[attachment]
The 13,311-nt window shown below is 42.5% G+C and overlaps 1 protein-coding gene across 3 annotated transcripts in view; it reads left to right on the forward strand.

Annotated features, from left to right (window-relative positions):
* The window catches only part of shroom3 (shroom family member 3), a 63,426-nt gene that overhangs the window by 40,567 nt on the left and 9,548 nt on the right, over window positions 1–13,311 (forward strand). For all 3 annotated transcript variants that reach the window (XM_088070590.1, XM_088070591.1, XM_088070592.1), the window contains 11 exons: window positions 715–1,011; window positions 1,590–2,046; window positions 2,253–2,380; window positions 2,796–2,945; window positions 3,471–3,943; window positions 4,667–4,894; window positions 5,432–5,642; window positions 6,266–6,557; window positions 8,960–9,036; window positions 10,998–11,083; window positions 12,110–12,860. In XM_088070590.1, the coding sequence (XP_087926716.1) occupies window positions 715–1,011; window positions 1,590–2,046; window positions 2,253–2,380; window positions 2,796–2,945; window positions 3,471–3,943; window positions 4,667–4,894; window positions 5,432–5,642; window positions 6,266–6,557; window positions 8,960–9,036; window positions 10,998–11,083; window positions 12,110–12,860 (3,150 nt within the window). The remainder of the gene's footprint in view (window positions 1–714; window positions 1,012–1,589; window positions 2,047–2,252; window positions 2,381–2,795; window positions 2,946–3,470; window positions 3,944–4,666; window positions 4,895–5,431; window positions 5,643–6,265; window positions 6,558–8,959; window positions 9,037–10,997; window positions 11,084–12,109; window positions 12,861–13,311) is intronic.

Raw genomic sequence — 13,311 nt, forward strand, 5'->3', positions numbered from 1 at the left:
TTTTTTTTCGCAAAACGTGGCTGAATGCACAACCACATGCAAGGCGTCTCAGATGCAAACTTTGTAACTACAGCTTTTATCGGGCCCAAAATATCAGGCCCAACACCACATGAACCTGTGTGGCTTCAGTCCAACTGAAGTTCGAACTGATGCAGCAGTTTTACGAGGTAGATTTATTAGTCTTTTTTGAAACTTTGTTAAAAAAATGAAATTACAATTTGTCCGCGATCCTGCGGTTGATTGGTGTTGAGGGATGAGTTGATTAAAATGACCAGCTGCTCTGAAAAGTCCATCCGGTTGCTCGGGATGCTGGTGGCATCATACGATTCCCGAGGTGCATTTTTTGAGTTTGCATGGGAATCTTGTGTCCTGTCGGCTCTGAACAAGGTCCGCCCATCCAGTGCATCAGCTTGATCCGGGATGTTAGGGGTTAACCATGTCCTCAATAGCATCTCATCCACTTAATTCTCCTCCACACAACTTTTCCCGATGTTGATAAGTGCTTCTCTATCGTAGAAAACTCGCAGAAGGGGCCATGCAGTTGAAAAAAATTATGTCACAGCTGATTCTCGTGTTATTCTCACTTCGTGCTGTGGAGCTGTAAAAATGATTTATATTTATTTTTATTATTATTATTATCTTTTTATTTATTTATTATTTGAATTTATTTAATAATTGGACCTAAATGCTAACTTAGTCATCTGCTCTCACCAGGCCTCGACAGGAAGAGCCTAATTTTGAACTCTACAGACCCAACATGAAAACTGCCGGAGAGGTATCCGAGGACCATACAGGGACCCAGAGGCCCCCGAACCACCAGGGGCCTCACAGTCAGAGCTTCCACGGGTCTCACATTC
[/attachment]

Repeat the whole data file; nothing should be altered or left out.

The 13,311-nt window shown below is 42.5% G+C and overlaps 1 protein-coding gene across 3 annotated transcripts in view; it reads left to right on the forward strand.

Annotated features, from left to right (window-relative positions):
* The window catches only part of shroom3 (shroom family member 3), a 63,426-nt gene that overhangs the window by 40,567 nt on the left and 9,548 nt on the right, over window positions 1–13,311 (forward strand). For all 3 annotated transcript variants that reach the window (XM_088070590.1, XM_088070591.1, XM_088070592.1), the window contains 11 exons: window positions 715–1,011; window positions 1,590–2,046; window positions 2,253–2,380; window positions 2,796–2,945; window positions 3,471–3,943; window positions 4,667–4,894; window positions 5,432–5,642; window positions 6,266–6,557; window positions 8,960–9,036; window positions 10,998–11,083; window positions 12,110–12,860. In XM_088070590.1, the coding sequence (XP_087926716.1) occupies window positions 715–1,011; window positions 1,590–2,046; window positions 2,253–2,380; window positions 2,796–2,945; window positions 3,471–3,943; window positions 4,667–4,894; window positions 5,432–5,642; window positions 6,266–6,557; window positions 8,960–9,036; window positions 10,998–11,083; window positions 12,110–12,860 (3,150 nt within the window). The remainder of the gene's footprint in view (window positions 1–714; window positions 1,012–1,589; window positions 2,047–2,252; window positions 2,381–2,795; window positions 2,946–3,470; window positions 3,944–4,666; window positions 4,895–5,431; window positions 5,643–6,265; window positions 6,558–8,959; window positions 9,037–10,997; window positions 11,084–12,109; window positions 12,861–13,311) is intronic.

Raw genomic sequence — 13,311 nt, forward strand, 5'->3', positions numbered from 1 at the left:
TTTTTTTTCGCAAAACGTGGCTGAATGCACAACCACATGCAAGGCGTCTCAGATGCAAACTTTGTAACTACAGCTTTTATCGGGCCCAAAATATCAGGCCCAACACCACATGAACCTGTGTGGCTTCAGTCCAACTGAAGTTCGAACTGATGCAGCAGTTTTACGAGGTAGATTTATTAGTCTTTTTTGAAACTTTGTTAAAAAAATGAAATTACAATTTGTCCGCGATCCTGCGGTTGATTGGTGTTGAGGGATGAGTTGATTAAAATGACCAGCTGCTCTGAAAAGTCCATCCGGTTGCTCGGGATGCTGGTGGCATCATACGATTCCCGAGGTGCATTTTTTGAGTTTGCATGGGAATCTTGTGTCCTGTCGGCTCTGAACAAGGTCCGCCCATCCAGTGCATCAGCTTGATCCGGGATGTTAGGGGTTAACCATGTCCTCAATAGCATCTCATCCACTTAATTCTCCTCCACACAACTTTTCCCGATGTTGATAAGTGCTTCTCTATCGTAGAAAACTCGCAGAAGGGGCCATGCAGTTGAAAAAAATTATGTCACAGCTGATTCTCGTGTTATTCTCACTTCGTGCTGTGGAGCTGTAAAAATGATTTATATTTATTTTTATTATTATTATTATCTTTTTATTTATTTATTATTTGAATTTATTTAATAATTGGACCTAAATGCTAACTTAGTCATCTGCTCTCACCAGGCCTCGACAGGAAGAGCCTAATTTTGAACTCTACAGACCCAACATGAAAACTGCCGGAGAGGTATCCGAGGACCATACAGGGACCCAGAGGCCCCCGAACCACCAGGGGCCTCACAGTCAGAGCTTCCACGGGTCTCACATTC